WASHINGTON, D.C. – The League of Conservation Voters (LCV), which is dedicated to turning environmental values into public policy, applauds lawmakers for their work during the first session of the 110th Congress to move America toward a clean energy future and to prepare for the challenge of addressing global warming.
LCV President Gene Karpinski said LCV’s 2007 National Environmental Scorecard, released today and available at www.lcv.org, shows that last year “marked a turning point for the environment, and proved that electing pro-environment candidates is a critical first step toward enacting sound environmental policies that will protect our planet and our future.”
“The progress of 2007, including passage of the first increase in fuel efficiency standards for automobiles in a generation, was largely due to new leadership in both the House and the Senate. We especially applaud Speaker Pelosi and Majority Leader Reid for their leadership, and we also commend the many new members who came to Congress determined to bring about a clean energy future,” Karpinski said.
“Seventy-one out of the 89 candidates LCV endorsed in 2006 (80 percent) won,” Karpinski said. “Elections have consequences, and LCV’s success in helping elect pro-environment candidates already has reaped environmental policy results. We are delighted that not only do the 29 LCV-endorsed members have an impressive average score of 87 percent, but many of them also championed key legislative priorities.”
New Members Who Defeated ‘Dirty Dozen’ Score High
“Our 2006 campaigns also helped defeat 9 out of 13 of LCV’s ‘Dirty Dozen’ members who had a combined average lifetime score of just 8 percent, while the new members who defeated them have a combined average score of 88 percent,” Karpinski said.
The “Dirty Dozen” program targets members of Congress, regardless of party affiliation, who consistently vote against the environment and are running in races where LCV has a serious chance of affecting the outcome. LCV’s success in 2006 brought these changes:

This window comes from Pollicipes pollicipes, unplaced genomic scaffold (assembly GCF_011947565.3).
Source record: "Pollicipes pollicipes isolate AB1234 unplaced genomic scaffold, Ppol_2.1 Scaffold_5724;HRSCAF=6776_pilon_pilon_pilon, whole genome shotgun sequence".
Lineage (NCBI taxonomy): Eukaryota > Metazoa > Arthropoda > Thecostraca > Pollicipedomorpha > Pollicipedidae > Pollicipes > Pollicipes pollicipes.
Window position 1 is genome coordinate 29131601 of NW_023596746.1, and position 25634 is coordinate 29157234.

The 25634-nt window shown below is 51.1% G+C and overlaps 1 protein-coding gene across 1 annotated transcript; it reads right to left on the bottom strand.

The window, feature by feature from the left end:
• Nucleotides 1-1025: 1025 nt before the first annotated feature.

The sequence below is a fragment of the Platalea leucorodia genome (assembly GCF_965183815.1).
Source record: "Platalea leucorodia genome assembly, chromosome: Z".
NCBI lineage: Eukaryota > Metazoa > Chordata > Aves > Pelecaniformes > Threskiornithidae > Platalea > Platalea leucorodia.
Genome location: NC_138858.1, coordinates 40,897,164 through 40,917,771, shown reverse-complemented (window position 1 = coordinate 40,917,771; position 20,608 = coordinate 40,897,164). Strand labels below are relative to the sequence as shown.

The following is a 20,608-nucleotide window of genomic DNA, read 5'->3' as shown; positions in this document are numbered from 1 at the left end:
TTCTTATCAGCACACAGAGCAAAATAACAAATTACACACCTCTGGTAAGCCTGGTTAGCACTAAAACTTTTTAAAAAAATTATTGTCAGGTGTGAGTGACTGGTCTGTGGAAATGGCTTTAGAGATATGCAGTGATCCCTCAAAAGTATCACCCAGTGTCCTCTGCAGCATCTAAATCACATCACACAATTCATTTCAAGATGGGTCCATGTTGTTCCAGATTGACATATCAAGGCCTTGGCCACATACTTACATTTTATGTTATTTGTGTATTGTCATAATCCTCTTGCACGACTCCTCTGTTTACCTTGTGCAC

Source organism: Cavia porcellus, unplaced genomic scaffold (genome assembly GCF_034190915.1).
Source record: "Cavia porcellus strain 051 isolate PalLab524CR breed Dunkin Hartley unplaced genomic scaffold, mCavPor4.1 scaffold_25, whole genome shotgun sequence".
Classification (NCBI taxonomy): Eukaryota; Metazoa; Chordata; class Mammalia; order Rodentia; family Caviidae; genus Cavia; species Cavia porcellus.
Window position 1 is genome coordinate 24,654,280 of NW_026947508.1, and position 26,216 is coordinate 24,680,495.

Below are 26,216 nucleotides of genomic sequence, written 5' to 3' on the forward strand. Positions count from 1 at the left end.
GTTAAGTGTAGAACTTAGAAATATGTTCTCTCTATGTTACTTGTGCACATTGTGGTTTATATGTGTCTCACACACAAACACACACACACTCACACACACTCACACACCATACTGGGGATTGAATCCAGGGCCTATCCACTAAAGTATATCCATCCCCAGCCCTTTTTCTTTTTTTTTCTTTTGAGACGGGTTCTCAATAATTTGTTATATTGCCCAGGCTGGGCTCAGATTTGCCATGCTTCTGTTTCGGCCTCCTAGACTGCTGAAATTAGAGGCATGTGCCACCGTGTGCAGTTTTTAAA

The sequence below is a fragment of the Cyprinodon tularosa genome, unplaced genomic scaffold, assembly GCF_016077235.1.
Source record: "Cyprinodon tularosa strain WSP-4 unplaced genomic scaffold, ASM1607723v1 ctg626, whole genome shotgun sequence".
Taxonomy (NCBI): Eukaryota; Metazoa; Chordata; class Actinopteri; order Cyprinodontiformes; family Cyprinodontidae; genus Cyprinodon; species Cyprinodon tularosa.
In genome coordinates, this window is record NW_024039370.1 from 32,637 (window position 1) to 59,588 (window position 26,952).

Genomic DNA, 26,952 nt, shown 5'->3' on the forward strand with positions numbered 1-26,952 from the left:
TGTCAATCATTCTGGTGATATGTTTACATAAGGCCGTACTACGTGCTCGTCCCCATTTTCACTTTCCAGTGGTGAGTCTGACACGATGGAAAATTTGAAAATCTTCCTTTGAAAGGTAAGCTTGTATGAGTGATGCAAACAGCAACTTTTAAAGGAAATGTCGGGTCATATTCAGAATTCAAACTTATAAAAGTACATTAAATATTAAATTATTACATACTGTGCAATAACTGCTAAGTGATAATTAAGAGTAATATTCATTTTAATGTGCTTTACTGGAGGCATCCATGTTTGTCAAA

* Rep. Jerry McNerney (D-CA), who scored 90 percent in 2007, replaced Rep. Richard Pombo (R-CA), whose lifetime score was 7 percent.
* Sen. Jon Tester (D-MT), who scored 80 percent, replaced Sen. Conrad Burns, (R-MT), whose lifetime score was 5 percent.
* Rep. Harry Mitchell (D-AZ), who scored 100 percent, replaced Rep. J.D. Hayworth (R-AZ), whose lifetime score was 7 percent.
* Sen. Bill Nelson (D-FL), who scored 100 percent, defeated Rep. Katherine Harris (R-FL), whose lifetime score was 15 percent.
* Sen. Claire McCaskill (D-MO), who scored 73 percent, replaced Sen. Jim Talent (R-MO), whose lifetime score was 15 percent.
* Rep. Heath Shuler (D-NC), who scored 75 percent, replaced Rep. Charles Taylor (R-NC), whose lifetime score was 5 percent.
* Sen. Bob Casey (D-PA), who scored 100 percent, replaced Sen. Rick Santorum (R-PA), whose lifetime score was 10 percent.
* Sen. Jim Webb (D-VA), who scored 87 percent, replaced Sen. George Allen (R-VA), whose lifetime score was 1 percent.
New Committee Chairs
A change in committee leadership in 2007 also made a huge difference for the environment:
* Sen. Barbara Boxer (D-CA), who scored 80 percent in 2007 and has an 88 percent lifetime score, now chairs the Senate Environment and Public Works Committee previously chaired by Sen. James Inhofe (R-OK), who has a 4 percent lifetime score.